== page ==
Responding to a call from prominent oncologists to slow the rise in cancer drug prices, Eli Lilly Chairman and CEO John Lechleiter said Thursday that all aspects of care need to be addressed, including the high costs of Obamacare for many Americans.
"We're ... very concerned that patients who need these medicines be able to gain access to these medicines and afford this medicines," he told CNBC's "Squawk Box," but added: "Medicines are a small fraction of what the total cost of cancer care comprises."
The journal Mayo Clinic Proceedings, where more than 100 cancer doctors made their drug cost plea on Thursday, cited research that showed an escalation in cancer medicine prices by an average of $8,500 a year over the past 15 years.
"In cancer in particular, we're making great strides with some of the new medicines that have been introduced lately," said Lechleiter. "[But] there's a lot of risk to bring these medicines through the pipeline," because many of them fail to work.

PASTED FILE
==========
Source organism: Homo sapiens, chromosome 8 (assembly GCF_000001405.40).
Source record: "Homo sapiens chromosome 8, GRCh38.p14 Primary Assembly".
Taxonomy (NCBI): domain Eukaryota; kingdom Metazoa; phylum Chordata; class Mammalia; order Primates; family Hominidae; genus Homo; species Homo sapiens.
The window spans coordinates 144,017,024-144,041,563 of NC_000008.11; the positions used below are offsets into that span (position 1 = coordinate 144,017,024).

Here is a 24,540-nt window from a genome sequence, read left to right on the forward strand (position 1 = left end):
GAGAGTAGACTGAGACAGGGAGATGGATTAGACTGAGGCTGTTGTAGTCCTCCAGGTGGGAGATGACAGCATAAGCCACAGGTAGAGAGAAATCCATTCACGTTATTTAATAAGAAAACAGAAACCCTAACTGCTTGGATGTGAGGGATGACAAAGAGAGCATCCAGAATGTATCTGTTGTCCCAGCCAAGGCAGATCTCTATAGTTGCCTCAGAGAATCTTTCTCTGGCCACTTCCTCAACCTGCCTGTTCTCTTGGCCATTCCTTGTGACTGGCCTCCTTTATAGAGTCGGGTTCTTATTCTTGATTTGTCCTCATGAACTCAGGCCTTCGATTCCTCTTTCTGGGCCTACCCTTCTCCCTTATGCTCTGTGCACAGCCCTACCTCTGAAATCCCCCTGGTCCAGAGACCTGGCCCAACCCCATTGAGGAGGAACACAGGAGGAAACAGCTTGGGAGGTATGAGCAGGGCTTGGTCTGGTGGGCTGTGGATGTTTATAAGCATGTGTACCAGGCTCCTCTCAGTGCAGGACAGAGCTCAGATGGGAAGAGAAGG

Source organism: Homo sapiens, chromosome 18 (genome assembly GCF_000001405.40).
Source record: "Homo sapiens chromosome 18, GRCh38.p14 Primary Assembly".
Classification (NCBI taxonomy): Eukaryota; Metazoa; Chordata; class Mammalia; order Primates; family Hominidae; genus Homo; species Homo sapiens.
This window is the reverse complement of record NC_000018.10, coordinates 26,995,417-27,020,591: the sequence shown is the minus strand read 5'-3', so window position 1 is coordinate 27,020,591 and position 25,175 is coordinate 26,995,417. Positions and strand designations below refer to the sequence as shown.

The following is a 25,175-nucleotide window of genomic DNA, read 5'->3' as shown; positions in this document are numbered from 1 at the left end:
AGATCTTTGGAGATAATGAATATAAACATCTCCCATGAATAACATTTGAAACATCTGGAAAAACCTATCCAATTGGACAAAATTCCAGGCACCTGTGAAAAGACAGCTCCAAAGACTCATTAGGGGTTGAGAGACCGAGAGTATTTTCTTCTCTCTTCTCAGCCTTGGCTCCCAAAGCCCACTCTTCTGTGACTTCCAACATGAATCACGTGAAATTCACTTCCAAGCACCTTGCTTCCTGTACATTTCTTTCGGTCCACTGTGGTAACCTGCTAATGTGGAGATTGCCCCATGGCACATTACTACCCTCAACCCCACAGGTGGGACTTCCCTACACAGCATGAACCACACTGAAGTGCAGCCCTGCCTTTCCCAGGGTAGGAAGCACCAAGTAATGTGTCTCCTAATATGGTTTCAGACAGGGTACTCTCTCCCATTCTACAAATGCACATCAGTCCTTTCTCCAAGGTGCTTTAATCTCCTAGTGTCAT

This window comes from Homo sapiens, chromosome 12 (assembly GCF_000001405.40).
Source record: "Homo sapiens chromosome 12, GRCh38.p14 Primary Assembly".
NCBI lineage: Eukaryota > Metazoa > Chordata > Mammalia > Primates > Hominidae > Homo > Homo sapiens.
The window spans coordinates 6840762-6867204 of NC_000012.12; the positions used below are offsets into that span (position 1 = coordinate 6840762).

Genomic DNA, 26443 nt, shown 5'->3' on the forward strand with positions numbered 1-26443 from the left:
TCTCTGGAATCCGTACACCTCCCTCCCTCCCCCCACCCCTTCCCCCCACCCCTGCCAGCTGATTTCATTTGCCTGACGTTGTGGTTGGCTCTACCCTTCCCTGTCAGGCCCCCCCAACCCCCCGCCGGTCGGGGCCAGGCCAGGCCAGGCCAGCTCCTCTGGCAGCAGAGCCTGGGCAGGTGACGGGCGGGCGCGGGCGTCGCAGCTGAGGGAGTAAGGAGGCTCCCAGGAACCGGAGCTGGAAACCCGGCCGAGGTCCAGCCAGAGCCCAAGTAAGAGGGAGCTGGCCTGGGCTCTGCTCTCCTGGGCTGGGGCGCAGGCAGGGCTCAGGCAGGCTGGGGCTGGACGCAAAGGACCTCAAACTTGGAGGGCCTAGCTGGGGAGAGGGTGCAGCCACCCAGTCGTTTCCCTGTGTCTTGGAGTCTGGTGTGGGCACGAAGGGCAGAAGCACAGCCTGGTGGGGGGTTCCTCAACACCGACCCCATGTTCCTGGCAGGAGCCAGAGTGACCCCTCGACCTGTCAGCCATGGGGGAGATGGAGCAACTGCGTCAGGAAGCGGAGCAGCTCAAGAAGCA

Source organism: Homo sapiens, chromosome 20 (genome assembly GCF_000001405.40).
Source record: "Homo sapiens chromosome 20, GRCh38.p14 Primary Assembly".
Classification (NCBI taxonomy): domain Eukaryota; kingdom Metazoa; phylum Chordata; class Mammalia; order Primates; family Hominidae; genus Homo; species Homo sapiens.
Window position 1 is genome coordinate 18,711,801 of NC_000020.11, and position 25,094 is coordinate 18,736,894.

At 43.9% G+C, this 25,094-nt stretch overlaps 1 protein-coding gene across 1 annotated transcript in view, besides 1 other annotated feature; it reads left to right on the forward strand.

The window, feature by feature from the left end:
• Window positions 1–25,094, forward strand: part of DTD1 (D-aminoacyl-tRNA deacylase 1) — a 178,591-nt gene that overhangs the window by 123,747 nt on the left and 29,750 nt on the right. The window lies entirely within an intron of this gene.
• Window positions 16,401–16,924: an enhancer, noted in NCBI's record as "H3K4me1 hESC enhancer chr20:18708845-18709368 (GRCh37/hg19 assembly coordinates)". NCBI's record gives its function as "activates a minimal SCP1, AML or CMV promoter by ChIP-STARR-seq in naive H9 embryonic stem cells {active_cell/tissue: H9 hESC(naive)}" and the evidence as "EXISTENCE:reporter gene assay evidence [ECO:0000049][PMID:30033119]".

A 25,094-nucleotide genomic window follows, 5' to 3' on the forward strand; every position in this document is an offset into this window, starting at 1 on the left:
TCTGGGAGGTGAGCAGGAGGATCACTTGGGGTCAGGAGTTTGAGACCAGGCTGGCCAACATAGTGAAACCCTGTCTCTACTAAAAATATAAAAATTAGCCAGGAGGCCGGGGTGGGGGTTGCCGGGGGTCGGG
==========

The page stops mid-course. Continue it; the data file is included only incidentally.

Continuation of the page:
Looking at drug costs overall, the Lilly chief said, "We need an insurance system that provides adequate coverage for all the elements of care, including medicines that patients need."
"Some of the insurance policies we've seen offered through these [Obamacare] exchanges, the premiums are low but the co-pay or co-insurance or the deductible associated with gaining access to medicine is too high for many people," he said.
Lechleiter appeared on CNBC following the release of Lilly's earnings report. It said adjusted earnings were 90 cents a share, which by 16 cents.
Revenue also came in above forecasts, despite being "hit by 8 percentage points, a downdraft, from the strengthening dollar," he said.
Lilly raised its full-year forecast, even with the expiration of some key patents, citing new drug approvals and significant pipeline progress.